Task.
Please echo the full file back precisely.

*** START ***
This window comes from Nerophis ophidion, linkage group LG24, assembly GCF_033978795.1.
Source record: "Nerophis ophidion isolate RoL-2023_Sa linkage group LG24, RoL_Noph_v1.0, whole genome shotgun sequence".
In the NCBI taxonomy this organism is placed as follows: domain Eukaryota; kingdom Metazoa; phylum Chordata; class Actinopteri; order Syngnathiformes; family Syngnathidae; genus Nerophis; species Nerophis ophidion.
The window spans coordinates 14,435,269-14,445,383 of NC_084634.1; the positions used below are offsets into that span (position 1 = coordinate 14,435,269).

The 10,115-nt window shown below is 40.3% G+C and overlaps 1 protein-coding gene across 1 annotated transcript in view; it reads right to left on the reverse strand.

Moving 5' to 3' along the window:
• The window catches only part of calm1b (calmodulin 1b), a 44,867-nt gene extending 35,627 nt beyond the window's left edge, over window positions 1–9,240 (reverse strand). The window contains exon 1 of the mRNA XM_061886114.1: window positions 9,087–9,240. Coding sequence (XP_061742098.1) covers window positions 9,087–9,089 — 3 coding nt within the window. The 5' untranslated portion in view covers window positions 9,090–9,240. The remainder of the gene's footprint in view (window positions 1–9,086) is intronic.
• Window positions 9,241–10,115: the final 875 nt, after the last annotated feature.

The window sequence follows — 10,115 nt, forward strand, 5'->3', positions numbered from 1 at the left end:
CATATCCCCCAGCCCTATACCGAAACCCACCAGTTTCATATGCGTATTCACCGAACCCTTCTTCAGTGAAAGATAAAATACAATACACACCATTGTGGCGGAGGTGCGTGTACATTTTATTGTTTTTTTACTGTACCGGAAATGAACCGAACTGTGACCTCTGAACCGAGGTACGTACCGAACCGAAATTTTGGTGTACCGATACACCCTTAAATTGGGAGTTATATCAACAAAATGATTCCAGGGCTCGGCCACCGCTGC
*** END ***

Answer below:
This window comes from Nerophis ophidion, linkage group LG24, assembly GCF_033978795.1.
Source record: "Nerophis ophidion isolate RoL-2023_Sa linkage group LG24, RoL_Noph_v1.0, whole genome shotgun sequence".
In the NCBI taxonomy this organism is placed as follows: domain Eukaryota; kingdom Metazoa; phylum Chordata; class Actinopteri; order Syngnathiformes; family Syngnathidae; genus Nerophis; species Nerophis ophidion.
The window spans coordinates 14,435,269-14,445,383 of NC_084634.1; the positions used below are offsets into that span (position 1 = coordinate 14,435,269).

The 10,115-nt window shown below is 40.3% G+C and overlaps 1 protein-coding gene across 1 annotated transcript in view; it reads right to left on the reverse strand.

Moving 5' to 3' along the window:
• The window catches only part of calm1b (calmodulin 1b), a 44,867-nt gene extending 35,627 nt beyond the window's left edge, over window positions 1–9,240 (reverse strand). The window contains exon 1 of the mRNA XM_061886114.1: window positions 9,087–9,240. Coding sequence (XP_061742098.1) covers window positions 9,087–9,089 — 3 coding nt within the window. The 5' untranslated portion in view covers window positions 9,090–9,240. The remainder of the gene's footprint in view (window positions 1–9,086) is intronic.
• Window positions 9,241–10,115: the final 875 nt, after the last annotated feature.

The window sequence follows — 10,115 nt, forward strand, 5'->3', positions numbered from 1 at the left end:
CATATCCCCCAGCCCTATACCGAAACCCACCAGTTTCATATGCGTATTCACCGAACCCTTCTTCAGTGAAAGATAAAATACAATACACACCATTGTGGCGGAGGTGCGTGTACATTTTATTGTTTTTTTACTGTACCGGAAATGAACCGAACTGTGACCTCTGAACCGAGGTACGTACCGAACCGAAATTTTGGTGTACCGATACACCCTTAAATTGGGAGTTATATCAACAAAATGATTCCAGGGCTCGGCCACCGCTGC